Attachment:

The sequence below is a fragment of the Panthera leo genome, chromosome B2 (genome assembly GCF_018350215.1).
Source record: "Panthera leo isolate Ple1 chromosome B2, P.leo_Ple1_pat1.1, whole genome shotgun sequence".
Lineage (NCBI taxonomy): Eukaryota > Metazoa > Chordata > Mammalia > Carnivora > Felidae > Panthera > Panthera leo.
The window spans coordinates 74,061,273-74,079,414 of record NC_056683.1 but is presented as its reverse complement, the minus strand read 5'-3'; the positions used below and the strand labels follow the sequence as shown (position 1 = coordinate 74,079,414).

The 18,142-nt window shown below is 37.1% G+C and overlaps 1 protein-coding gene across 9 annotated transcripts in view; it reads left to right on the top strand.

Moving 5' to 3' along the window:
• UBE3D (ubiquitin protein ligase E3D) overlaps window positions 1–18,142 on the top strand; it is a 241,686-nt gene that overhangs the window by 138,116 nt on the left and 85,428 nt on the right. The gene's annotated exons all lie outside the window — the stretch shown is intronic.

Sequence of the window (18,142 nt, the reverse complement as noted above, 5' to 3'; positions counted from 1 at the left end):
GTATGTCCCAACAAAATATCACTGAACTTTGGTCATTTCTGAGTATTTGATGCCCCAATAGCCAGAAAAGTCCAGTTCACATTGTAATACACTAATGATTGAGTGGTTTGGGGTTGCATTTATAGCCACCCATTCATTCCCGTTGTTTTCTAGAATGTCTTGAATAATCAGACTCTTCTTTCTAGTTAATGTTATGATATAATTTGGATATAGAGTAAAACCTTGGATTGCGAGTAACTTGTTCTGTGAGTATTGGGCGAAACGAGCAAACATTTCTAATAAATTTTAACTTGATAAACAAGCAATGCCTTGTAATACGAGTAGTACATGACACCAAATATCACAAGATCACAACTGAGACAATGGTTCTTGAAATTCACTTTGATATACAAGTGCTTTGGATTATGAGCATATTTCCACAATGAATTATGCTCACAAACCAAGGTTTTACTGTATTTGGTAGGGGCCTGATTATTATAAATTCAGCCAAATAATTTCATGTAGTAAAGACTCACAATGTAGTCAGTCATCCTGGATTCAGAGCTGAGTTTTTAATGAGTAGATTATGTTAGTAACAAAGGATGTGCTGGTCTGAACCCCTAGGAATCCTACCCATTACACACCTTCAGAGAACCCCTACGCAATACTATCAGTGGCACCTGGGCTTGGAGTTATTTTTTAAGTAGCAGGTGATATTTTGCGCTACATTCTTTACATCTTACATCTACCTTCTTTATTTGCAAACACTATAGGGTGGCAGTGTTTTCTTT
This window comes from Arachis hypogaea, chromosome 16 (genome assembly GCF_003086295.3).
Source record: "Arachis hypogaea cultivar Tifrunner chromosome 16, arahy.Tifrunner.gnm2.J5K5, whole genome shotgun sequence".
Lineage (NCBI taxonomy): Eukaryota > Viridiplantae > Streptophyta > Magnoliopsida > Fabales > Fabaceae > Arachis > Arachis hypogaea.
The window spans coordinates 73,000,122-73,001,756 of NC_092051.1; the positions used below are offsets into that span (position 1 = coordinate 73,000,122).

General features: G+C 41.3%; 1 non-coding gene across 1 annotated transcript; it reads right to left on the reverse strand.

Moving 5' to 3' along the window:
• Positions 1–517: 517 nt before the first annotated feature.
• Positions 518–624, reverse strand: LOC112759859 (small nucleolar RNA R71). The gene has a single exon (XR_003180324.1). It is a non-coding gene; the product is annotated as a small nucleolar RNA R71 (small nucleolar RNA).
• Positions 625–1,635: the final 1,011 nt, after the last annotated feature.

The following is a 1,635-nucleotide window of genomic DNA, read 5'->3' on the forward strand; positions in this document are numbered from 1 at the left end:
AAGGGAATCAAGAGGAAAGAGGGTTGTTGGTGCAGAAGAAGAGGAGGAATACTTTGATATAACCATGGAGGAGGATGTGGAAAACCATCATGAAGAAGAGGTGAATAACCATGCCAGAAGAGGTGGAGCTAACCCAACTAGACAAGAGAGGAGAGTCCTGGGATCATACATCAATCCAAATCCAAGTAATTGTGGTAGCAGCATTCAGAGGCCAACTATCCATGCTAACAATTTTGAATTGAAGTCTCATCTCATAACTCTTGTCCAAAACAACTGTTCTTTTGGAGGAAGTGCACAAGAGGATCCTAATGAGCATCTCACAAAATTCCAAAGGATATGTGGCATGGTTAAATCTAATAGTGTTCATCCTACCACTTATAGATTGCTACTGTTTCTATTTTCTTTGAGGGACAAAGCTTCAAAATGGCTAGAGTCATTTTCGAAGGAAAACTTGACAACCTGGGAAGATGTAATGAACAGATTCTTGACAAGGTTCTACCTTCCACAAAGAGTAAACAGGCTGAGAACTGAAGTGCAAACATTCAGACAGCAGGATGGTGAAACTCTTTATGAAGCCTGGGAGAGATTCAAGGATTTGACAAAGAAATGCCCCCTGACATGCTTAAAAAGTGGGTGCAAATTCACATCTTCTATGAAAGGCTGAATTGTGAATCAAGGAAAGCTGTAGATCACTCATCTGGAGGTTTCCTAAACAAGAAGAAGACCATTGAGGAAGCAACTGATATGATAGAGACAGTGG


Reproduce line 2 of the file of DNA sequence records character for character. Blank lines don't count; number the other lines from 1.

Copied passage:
Source record: "Panthera leo isolate Ple1 chromosome B2, P.leo_Ple1_pat1.1, whole genome shotgun sequence".